Isotope is a 3 year old neutered male dog who presented to REACH for neck pain, dehydration, and generalized weakness. His owner expressed concern of Isotope being constipated with less water consumption. Upon initial examination Isotope exhibited normal heart and lung patterns and appeared quite stable. However, he was slightly sensitive in his abdomen and arched his back periodically. He had a fever and expressed no interest in food. Whatever was making Isotope so sick was puzzling. To find out what was causing his illness would require numerous diagnostic tests. Any treatment given would be based upon the tests results as well as what Isotope presented symptomatically.
Isotope’s bloodwork was, for the most part, within normal limits except that his blood panel showed a high globulin level which may be indicative of some sort of infection. Yet, he didn’t exhibit a high white cell count (WBC), something also typically seen with infection. X-rays showed an enlarged spleen but normal in appearance. While he was hospitalized his fever spiked to 105 degrees and fluctuated throughout his stay while on IV fluids. In addition, Isotope started to exhibit a stiff gait in his rear legs when he was walked outside. Upon further examination it was revealed that he was developing joint effusion (fluid in the joints) in his legs.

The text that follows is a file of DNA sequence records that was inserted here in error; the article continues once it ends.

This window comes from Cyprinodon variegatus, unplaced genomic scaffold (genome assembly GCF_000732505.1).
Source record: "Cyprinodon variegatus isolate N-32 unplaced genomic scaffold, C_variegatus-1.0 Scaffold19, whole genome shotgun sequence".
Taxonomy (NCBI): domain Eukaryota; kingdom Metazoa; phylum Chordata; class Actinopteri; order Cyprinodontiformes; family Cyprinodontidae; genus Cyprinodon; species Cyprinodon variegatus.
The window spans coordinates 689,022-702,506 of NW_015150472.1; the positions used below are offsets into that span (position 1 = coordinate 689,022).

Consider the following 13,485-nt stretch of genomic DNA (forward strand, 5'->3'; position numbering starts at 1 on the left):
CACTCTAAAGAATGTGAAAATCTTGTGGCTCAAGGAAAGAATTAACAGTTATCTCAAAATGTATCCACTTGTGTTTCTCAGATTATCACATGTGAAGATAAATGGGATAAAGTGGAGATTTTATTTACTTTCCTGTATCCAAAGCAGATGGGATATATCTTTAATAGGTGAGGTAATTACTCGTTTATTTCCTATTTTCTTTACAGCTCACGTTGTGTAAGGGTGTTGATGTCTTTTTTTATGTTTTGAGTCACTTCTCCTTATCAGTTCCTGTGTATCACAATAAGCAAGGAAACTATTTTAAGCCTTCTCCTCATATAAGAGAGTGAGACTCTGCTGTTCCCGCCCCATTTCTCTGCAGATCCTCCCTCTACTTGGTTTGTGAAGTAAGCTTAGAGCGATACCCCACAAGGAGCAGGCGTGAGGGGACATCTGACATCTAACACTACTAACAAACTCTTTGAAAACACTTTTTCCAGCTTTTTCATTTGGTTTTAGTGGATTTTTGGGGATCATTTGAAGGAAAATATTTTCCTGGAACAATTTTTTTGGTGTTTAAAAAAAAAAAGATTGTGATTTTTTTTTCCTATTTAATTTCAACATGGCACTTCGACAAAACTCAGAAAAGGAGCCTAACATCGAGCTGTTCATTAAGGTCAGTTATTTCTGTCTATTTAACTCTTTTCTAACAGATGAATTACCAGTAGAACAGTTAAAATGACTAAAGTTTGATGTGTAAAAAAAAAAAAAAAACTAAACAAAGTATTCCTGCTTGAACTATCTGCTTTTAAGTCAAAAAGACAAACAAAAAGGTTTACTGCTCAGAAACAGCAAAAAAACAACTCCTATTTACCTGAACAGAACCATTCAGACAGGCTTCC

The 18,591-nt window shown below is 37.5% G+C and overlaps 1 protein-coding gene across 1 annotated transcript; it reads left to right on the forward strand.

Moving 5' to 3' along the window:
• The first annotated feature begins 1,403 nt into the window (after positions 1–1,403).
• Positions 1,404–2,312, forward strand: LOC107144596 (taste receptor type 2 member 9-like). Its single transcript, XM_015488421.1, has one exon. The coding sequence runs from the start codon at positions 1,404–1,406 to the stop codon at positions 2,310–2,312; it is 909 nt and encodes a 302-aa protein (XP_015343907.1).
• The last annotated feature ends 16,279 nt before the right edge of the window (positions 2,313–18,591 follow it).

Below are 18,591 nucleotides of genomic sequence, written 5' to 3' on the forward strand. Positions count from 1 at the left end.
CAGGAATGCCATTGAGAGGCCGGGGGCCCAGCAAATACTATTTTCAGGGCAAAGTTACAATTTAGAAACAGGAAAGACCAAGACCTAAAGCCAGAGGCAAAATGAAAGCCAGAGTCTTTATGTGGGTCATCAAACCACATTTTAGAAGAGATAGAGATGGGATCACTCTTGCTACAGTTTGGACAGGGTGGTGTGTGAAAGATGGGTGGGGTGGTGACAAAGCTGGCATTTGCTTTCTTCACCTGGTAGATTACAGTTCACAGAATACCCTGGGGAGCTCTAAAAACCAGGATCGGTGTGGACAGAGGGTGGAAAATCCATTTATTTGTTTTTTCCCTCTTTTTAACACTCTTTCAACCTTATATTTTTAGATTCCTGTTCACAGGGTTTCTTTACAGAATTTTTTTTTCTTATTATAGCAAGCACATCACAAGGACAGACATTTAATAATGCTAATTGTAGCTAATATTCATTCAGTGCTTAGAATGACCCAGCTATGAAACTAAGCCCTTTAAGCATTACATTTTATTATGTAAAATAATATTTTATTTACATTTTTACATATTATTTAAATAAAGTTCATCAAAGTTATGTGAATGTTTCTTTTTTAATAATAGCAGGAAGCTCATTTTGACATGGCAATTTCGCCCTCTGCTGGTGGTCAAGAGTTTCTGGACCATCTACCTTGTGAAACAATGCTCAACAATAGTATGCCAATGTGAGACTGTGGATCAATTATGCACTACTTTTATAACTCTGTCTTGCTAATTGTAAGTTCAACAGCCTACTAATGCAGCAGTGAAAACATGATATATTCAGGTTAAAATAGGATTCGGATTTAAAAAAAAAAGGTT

All these symptoms Isotope was exhibiting were starting to show a pattern; that pattern appeared classic of some sort of tick borne disease or auto-immune problem. Therefore Isotope was immediately put on Doxycycline, a drug that is commonly effective in both auto-immune disorders as well as tick borne disorders. This way if Isotope was suffering from either, an effective treatment could be started while not posing any contraindications to the other and no time wasted. Tick borne and autoimmune diseases can appear very similar since both tend to result in common symptoms and conditions. To rule out auto-immune disease an auto-agglutination test was performed. Fortunately the test came back negative, meaning this was not an auto-immune problem. A tick panel was performed by the lab and the result came back with a positive titer for Ehrlichia canis, a multi-systemic tick borne bacterial infection that can affect dogs of all ages. (The disease also affects humans; yet humans can only get the disease from ticks as it is not transferred from dogs to humans.)
Symptoms of Ehrlichia may include fever, weakness, lethargy, muscle/joint pain, anemia, platelet loss, joint effusion, and splenomegaly (enlargement of the spleen). Many of these symptoms were the same as what Isotope presented with. The appropriate treatment is supportive care with IV fluids for dehydration and fever as well as any treatment for additional problems associated with the disease. Doxycycline is the preferred antibiotic for clearing the pathogen; Isotope received Doxycycline while at REACH and was discharged with it to finish. With this treatment Isotope began to improve and his owner reported that he slowly became himself again.